The night we won the CIF finals, we traveled down to Orange County in ancient school buses, yellow rounded bullet-type buses where the insides looked like vaults; the best that a shoe-string budget can buy. I haven't had my teeth rattled like that on a road trip since my own high school away games. Maya traveled on the team bus and Mina and I traveled on the family bus. There was a third bus that transported faithful students, and the entire boys varsity and JV teams. We brought the noise. We screamed, we stomped, we competitively bantered with the opposing crowd across the court. Man, I swooned when I saw our boys teams clustered together with their rally shirts and painted faces, jumping up and down and creating chants, stomping their feet. In the end, our girls were too strong. They played amazingly.
Security wouldn't let us rush the court after the game. The post-game glory was for players, coaches and media only. I gave Mina the camera and told her to weave among the trees on the court and get us photos! They didn't stop her. Here the girls were posing for our local newspaper.
I love this picture of our star player, the one signed with a full scholarship to UCLA for next year. She already knows interview politics. All star athletes do, but I love her nervous tick of shoving her hands in her uniform like that. She does it during games too, sometimes. It's the only vulnerability she shows usually. All the players know Mina already. Here's Mina showing love to players she looks up to. I ask Mina, "Will you play that intensely when it's your turn?" And she says, "Shoot, more intense." I believe her. Here's Mina with our other star player, my favorite player. Both of these girls have a competitive intensity that is incredible to watch. I love when it makes people a little uncomfortable, like, yes we want them to win, but should young ladies act this way. And most of us shout, Most Definitely! Git 'em girls! We like our warriors with swagger, please. And we love them even more when they're gracious and loving to our warriors-to-be.
Sunday morning, I ran the Malibu Creek Trail 10K to fulfill my fundraising promise. The night before and the morning of, I thought about blowing it off. It's a normal nervous reaction, not something I consider seriously. Of course I thought of the Face Your Wall speeches so off I went feeling underprepared and out of my league. The morning was beautiful, blue and cool sunshine, not the rain we were anticipating. But it rained the night before so I knew we were in for a muddy trail. The crowd was mellow, laid back even. It was a different vibe than a road 10k, like people were happy to be in nature, they didn't seem as nervous. The elite runners even seemed more down to earth. The crowd was fairly small. Just about 150 runners were there for the 25k and 50k events and about 110 runners for the 10K. As they announced the start of the 25k & 50k, before my race, they explained the markings of the trail and that the Malibu Creek, which they'd be crossing, was about waist deep now. I thought, Whoa. Then I got myself all excited about the prospect of jumping in a deep creek, soggy shoes, the shock of cold water only to be told the 10k'ers would not be crossing the creek. Damn. 90% of my route was a single track trail with sharp, stair-like inclines, leveling out then steep descents. 60% of the single track trail was layered with four-inch deep soft, wet mud. We slipped and slid up and down the thousand foot elevation. And man, I laughed every time I slipped, every time someone else slipped. It was so fun. In my mind, I thought I was very strong on the hill especially in the mud. Good runners were tentative, but as a good athlete I just jumped in and when I slid I was strong and balanced enough to not go down and to keep moving. The last three quarter mile, the flat stretch before finish, was the most challenging part of the race for me and I got passed by a strong runner who I had passed on the mountain. I was tired and I questioned why I thought it was so hard at that point, but lord if I didn't keep plodding away. I slowed considerably, but I plodded along. I finished unceremoniously with the pleasant staff telling me good job. I got my tote bag, touched my toes, looked around and shrugged and headed home. I had had a complete blast. This morning I'm sore from the mud stair climbing and stabilizing my ligaments and joints on such an unstable surface, but I feel great about the whole experience. And when I got an email this morning listing me as the third place finisher out of twelve in my age group, my head swole up to the size of a hot air balloon. Man, that felt great. I compared my time to the 30-39 year olds and I would have come in 4th in that category. I compared my time to the youngins, the under 30's and I would have come in 10th. Head = swollen. Now I'm jazzed for the next race. Now I'm jazzed to get even stronger on the mountain.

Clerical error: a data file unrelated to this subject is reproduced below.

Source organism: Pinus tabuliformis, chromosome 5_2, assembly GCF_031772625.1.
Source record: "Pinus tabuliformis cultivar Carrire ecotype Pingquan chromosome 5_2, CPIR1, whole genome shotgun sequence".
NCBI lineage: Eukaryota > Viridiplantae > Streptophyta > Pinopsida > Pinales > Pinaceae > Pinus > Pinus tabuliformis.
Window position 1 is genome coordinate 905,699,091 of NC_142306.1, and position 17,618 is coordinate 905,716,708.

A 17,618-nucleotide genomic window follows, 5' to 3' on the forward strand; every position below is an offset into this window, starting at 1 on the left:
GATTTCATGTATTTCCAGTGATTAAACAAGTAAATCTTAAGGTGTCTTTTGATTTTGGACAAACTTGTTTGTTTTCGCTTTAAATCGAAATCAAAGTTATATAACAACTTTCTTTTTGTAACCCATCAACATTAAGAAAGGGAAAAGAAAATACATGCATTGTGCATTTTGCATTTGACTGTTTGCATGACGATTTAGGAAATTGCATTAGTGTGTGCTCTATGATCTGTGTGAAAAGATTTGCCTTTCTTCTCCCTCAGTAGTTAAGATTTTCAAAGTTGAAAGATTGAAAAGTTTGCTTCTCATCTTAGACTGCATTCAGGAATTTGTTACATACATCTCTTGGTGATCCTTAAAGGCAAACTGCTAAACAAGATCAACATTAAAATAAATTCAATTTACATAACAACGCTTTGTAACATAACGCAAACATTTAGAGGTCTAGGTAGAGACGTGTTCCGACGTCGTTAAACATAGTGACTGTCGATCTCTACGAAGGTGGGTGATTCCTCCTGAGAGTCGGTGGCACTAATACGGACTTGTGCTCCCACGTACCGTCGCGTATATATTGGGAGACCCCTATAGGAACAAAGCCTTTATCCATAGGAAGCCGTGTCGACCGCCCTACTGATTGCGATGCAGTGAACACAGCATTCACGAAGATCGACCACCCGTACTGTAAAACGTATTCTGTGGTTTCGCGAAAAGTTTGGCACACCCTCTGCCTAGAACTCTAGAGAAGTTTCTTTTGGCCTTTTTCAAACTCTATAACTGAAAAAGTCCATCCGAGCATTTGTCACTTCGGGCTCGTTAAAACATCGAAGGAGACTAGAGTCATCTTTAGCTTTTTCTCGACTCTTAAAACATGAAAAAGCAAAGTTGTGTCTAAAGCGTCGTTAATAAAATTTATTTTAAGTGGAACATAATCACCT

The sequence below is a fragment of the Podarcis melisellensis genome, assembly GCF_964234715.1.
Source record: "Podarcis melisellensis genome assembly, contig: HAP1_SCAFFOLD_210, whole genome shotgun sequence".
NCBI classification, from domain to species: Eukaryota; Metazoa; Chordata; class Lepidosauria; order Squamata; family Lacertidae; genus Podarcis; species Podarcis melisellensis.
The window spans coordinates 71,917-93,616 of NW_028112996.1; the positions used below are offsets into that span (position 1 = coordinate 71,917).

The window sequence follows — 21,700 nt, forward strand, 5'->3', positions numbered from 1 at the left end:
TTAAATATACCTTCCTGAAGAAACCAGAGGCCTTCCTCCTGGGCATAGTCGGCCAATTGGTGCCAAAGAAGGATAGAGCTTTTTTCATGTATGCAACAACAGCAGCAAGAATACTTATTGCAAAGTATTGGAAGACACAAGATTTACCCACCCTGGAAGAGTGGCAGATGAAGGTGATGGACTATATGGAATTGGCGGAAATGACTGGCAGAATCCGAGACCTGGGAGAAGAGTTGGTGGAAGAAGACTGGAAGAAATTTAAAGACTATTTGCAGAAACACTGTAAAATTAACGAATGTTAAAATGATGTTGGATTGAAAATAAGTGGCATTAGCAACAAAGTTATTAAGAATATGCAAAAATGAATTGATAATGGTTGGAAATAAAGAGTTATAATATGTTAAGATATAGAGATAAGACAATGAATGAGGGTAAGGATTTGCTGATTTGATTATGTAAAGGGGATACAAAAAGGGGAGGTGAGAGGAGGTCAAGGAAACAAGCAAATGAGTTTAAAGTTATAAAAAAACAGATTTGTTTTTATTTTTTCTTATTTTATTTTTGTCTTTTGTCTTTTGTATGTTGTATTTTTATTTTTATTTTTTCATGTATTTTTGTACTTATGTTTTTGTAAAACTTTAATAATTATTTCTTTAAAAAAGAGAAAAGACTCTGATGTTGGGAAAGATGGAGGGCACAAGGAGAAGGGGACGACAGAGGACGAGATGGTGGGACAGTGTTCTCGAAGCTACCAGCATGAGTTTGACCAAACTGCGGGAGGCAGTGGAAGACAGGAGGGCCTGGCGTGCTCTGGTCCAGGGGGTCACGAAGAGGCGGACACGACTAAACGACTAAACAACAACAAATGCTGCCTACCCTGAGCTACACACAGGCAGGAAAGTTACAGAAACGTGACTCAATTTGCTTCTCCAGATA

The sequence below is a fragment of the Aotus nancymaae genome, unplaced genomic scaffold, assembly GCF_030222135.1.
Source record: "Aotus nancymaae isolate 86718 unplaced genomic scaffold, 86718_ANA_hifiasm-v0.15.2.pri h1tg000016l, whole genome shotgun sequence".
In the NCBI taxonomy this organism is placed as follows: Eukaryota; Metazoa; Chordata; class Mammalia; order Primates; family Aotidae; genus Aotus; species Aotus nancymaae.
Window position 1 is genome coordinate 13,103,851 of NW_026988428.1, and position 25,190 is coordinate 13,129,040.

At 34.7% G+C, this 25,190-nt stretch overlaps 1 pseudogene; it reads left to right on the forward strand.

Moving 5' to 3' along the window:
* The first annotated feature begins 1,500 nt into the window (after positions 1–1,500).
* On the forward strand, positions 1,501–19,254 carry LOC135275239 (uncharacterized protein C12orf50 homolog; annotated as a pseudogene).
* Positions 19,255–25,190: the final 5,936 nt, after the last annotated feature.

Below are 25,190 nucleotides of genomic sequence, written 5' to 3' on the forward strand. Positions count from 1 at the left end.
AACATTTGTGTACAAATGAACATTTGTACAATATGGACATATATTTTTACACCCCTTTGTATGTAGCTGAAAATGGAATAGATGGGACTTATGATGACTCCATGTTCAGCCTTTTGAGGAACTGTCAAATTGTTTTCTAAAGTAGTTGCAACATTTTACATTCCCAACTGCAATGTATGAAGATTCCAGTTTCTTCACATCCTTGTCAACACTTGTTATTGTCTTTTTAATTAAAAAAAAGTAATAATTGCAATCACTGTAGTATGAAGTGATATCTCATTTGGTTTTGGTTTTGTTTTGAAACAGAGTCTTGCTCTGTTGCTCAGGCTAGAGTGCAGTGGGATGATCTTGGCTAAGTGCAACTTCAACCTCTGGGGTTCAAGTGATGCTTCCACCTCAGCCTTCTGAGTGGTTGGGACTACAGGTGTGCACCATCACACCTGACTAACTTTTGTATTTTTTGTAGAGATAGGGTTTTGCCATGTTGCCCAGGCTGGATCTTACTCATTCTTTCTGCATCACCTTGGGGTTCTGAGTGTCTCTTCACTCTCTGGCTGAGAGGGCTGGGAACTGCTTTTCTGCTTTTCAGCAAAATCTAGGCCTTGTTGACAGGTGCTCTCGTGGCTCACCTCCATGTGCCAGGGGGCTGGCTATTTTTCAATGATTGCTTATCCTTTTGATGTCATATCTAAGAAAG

Five minutes after I crossed the finish line.
5lbs of mud on each shoe is a challenge. The best was when I thought I'd lose my shoes entirely in sticky mud puddles.Here's the mountain we climbed. I don't know if the 10K'ers got to the top.Coming home with my fancy tote, which reads "Serious Fun" at the bottom; my girls yelling, "Mami, we're proud of you!"I represented the SAMO girls during the race.